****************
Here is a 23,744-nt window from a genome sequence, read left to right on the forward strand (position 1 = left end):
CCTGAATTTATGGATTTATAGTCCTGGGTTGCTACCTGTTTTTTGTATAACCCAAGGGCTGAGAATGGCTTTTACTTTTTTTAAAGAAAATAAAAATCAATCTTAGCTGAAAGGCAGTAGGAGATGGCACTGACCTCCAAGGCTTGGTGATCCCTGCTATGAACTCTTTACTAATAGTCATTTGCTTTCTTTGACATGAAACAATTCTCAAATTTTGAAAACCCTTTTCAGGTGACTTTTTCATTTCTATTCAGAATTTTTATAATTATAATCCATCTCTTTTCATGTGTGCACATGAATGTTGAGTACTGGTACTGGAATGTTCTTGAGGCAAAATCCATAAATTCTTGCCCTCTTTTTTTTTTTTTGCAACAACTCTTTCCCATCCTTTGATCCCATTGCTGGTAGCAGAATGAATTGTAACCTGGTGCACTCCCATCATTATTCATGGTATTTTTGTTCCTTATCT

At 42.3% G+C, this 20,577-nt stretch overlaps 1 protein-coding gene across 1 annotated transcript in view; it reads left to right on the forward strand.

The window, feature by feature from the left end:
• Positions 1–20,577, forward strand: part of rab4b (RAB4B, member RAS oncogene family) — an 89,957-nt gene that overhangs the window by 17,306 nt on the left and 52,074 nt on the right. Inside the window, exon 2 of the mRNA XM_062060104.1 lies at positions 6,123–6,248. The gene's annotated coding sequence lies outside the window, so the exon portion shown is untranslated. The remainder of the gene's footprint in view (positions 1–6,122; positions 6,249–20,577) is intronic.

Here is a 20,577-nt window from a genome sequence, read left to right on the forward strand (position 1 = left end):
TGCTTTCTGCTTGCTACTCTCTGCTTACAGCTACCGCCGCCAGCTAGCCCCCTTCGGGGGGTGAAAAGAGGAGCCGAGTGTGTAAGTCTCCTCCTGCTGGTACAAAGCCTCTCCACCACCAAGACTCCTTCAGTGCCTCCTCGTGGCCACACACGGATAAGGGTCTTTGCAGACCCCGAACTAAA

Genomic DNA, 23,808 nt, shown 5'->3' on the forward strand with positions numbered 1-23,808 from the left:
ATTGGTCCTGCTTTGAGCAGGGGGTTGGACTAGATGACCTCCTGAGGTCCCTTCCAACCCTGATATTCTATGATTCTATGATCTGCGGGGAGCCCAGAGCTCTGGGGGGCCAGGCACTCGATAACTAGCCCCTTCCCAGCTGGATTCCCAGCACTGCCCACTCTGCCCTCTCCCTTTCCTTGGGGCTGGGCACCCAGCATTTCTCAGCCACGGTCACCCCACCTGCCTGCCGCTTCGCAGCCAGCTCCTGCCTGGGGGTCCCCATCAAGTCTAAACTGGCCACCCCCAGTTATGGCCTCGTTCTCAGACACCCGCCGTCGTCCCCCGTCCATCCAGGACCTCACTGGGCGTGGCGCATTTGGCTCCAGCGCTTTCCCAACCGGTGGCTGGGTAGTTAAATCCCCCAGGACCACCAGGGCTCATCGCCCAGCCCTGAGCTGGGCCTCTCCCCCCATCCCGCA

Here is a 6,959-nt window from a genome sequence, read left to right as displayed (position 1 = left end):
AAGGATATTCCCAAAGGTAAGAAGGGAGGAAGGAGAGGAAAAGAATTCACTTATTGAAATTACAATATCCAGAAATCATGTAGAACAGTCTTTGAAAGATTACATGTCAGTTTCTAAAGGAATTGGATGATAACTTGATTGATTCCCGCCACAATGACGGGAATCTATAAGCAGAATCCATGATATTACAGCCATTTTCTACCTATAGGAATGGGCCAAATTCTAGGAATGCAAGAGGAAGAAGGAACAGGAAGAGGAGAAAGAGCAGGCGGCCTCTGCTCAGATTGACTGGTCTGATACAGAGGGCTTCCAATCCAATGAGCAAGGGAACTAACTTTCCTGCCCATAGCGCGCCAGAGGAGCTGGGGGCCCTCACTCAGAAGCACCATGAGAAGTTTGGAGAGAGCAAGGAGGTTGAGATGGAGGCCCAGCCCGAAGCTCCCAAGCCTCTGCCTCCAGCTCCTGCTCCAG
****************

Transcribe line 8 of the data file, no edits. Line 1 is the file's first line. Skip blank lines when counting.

Genomic DNA, 23,808 nt, shown 5'->3' on the forward strand with positions numbered 1-23,808 from the left: